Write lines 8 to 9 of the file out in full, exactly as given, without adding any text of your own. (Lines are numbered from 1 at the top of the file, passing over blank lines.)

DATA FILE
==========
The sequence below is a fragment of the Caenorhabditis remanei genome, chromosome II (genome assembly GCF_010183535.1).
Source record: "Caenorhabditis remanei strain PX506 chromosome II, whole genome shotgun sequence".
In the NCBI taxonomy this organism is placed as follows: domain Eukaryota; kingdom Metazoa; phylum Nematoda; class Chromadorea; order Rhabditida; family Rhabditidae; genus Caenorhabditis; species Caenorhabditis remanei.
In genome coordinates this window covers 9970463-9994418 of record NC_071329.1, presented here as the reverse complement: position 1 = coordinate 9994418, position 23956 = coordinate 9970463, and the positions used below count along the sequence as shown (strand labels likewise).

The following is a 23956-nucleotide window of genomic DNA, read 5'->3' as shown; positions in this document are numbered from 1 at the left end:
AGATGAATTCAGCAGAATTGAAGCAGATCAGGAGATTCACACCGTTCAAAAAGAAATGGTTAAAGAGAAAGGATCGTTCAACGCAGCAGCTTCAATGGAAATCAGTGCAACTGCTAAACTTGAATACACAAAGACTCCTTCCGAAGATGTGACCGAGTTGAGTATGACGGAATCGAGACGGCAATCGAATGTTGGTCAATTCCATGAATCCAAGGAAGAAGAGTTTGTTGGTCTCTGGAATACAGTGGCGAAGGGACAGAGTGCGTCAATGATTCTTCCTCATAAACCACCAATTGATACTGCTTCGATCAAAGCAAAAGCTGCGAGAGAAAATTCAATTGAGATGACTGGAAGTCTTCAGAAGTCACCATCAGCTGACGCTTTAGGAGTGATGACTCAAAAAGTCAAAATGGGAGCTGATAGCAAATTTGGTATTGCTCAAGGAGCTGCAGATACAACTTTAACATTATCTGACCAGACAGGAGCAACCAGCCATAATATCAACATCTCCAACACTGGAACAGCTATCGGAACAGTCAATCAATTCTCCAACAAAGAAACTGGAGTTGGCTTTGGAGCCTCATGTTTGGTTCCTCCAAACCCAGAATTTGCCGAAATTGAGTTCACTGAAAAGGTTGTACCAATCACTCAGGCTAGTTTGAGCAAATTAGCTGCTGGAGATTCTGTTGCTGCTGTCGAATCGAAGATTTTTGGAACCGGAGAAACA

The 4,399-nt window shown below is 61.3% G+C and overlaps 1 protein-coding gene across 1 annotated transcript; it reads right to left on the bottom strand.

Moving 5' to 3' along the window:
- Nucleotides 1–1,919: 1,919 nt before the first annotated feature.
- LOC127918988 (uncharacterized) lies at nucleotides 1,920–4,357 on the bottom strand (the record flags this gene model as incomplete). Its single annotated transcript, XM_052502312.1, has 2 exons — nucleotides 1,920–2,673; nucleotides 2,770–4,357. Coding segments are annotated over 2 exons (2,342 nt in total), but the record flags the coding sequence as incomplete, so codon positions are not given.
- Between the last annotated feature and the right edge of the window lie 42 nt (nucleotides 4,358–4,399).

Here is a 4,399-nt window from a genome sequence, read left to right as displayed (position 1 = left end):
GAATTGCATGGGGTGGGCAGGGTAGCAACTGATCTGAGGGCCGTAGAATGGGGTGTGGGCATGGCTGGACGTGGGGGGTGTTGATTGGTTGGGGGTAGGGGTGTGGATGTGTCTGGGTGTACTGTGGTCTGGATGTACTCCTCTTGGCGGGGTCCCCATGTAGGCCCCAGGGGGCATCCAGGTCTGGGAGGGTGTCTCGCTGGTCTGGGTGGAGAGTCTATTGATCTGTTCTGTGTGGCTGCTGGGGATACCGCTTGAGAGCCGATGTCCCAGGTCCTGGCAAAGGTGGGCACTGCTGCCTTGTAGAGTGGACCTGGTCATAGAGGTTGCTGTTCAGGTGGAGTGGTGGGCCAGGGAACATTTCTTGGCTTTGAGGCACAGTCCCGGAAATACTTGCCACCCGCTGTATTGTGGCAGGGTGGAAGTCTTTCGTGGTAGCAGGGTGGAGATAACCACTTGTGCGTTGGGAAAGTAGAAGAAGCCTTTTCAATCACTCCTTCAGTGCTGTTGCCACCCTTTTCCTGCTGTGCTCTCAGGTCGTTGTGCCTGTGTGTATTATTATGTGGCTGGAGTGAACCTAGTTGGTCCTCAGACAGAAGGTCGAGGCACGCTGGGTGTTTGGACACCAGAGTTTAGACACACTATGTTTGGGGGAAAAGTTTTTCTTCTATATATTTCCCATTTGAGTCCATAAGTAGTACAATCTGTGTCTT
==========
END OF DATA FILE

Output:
Moving 5' to 3' along the window:
- Nucleotides 1–1,919: 1,919 nt before the first annotated feature.